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Convert an AWS DynamoDB table to global with zero downtime using CloudFormation

Convert an AWS DynamoDB table to global with zero downtime using CloudFormation

In this blog I walk through how to change an existing AWS::DynamoDB::Table to be an AWS::DynamoDB::GlobalTable without downtime and without the need to run a data migration script!

Published Jun 18, 2024
Seeing your project grow to the point where it’s adopted in another region is a significant measure of success. This expansion often necessitates supporting a global database to ensure low latency and high availability.
I have been working with AWS DynamoDB, which is known for its scalability and performance, and it also supports global tables. If you, like me, have set up your database through CloudFormation Infrastructure as Code (IaC), you might have noticed that a standard DynamoDB table and a global DynamoDB table are completely different resource types.
When you go to the AWS::DynamoDB::GlobalTable CloudFormation documentation, you are met with this alert box that says — “You cannot convert a resource of type AWS::DynamoDB::Table table to AWS::DynamoDB::GlobalTable by changing its resource type”
Cloudformation Documentation — https://docs.aws.amazon.com/AWSCloudFormation/latest/UserGuide/aws-re
So how should you do this? Should you create a new global table and then migrate all items into it, deleting the old one afterward?
You could do this, but this method involves downtime when you switch to use the new table and also has the hassle of migrating all data from one database to another. Instead, there is a slicker way to convert an existing DynamoDB table into a global table seamlessly, using this blog!

Making your DyanmoDB table global with no downtime

The following will allow you to change an existing AWS::DynamoDB::Table to be an AWS::DynamoDB::GlobalTable without downtime and without the need to run a data migration script!
When doing anything to a databases I always recommend taking a backup before you start — just in case anything unexpected happens!
Here is my template for my existing table. You can see that it is just a standard table, it has a primary and a sort key.

Ensure your DeletionPolicy is set to Retain

We are going to remove the link from the existing CloudFormation stack to our DynamoDB table. Before we do this, ensure the table resource has a DeletionPolicy of Retain, so it won’t be removed when deleting the stack. If it doesn’t, update your CloudFormation and redeploy.
This means if your cloudformation stack gets deleted, your table will still exist but it will remain orphaned from the stack.
Now you are probably thinking, why would we want a table in this state that isn’t linked up to infra as code! Well don’t worry - this is where it gets interesting!

Delete your CloudFormation stack

Yes, you read that right! Now that we definitely have Retain on delete applied to the table, we are going to go ahead and delete the stack! If you are using CLI commands in the CI/CD pipelines to manage CloudFormation, here is the delete command you will need:
aws cloudformation delete-stack --stack-name my-blog-demo
Or if you are doing this through the console you can do this:
Delete Stack
With your stack deleted, lets navigate to DynamoDB console and confirm the table is still present!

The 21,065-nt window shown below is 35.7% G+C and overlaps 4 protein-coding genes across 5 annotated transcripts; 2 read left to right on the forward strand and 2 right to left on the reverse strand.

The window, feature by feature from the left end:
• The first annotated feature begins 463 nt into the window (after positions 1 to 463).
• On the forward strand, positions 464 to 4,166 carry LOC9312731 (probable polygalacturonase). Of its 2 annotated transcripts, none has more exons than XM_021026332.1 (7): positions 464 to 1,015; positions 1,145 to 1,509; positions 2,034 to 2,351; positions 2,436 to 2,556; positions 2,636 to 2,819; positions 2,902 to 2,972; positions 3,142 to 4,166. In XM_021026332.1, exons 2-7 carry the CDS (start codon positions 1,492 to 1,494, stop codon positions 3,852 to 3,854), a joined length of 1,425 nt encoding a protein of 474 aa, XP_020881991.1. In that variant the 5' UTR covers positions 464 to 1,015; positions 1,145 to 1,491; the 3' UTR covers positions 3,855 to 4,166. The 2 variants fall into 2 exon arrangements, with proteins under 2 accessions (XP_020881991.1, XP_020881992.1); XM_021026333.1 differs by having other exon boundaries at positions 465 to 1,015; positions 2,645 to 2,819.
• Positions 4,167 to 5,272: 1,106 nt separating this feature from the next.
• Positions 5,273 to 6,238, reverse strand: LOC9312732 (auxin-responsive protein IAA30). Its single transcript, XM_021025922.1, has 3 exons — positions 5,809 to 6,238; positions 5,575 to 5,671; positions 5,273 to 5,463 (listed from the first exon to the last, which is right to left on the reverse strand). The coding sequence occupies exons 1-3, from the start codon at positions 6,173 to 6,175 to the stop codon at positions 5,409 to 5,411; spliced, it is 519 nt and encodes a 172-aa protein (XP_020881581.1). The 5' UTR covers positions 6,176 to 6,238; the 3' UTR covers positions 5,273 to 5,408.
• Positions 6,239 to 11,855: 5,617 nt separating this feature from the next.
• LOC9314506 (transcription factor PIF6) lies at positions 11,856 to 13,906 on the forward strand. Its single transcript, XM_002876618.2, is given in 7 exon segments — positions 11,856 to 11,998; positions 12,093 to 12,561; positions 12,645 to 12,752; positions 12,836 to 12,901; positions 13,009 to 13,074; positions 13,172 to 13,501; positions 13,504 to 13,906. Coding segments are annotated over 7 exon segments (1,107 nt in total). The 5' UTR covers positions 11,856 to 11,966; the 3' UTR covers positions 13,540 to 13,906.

And it is:
Events table still available

Change DynamoDB Type to GlobalTable

Now we are going to update our old database infrastructure template to use the AWS::DynamoDB::GlobalTable. I know what you’re thinking, this isn’t possible — but don’t worry, trust the process!
As you can see above you’ll also need to add the Replicas section. A key thing to note is when running this the first time, this replicas section should only contain the region that your current table exists in (The table we have just orphaned from IaC). Additional replicas need to be added one at a time later in the process.
Global tables also require streams to be enabled and therefore, a StreamSpecification is added to the template as well.

Linking this global template to your existing table

Now we are going to link this Global DynamoDB template to our existing orphaned Dynamo table.
Within CloudFormation Stacks, select Create Stack and in the drop down list select With existing resources(Import resources).
Import Existing Resources
Specify your updated template and select “Next”.
Specify template
You will then need to enter the table name of the table you want to link this template to. Here I will enter in events.
Identify table
Once your new template has been applied, you will see the status change to IMPORT_COMPLETE :
Import Complete

Adding another region

To add a replica (again — you an only one at a time), update your template’s Replicas section to include another region like below:
Then run an update on your template — you don’t need to import this in the console anymore. Now that its synced-up you can run the update as normal through your CI/CD, CLI or in console — whichever you are familiar with.
Here is the CLI command:
aws cloudformation deploy --template-file global-dynamodb.yml --stack-name my-blog-demo
Once your stack has updated, you should now see the replica region appear under the Global tables tab within the DynamoDB console:
New Region
And thats all it takes! By following these steps, you can seamlessly transition your DynamoDB table CloudFormation to a global table, ensuring high availability and low latency for users across different regions, without downtime. Embracing a global reach not only enhances user experience but also signifies the growth and success of your project!
 

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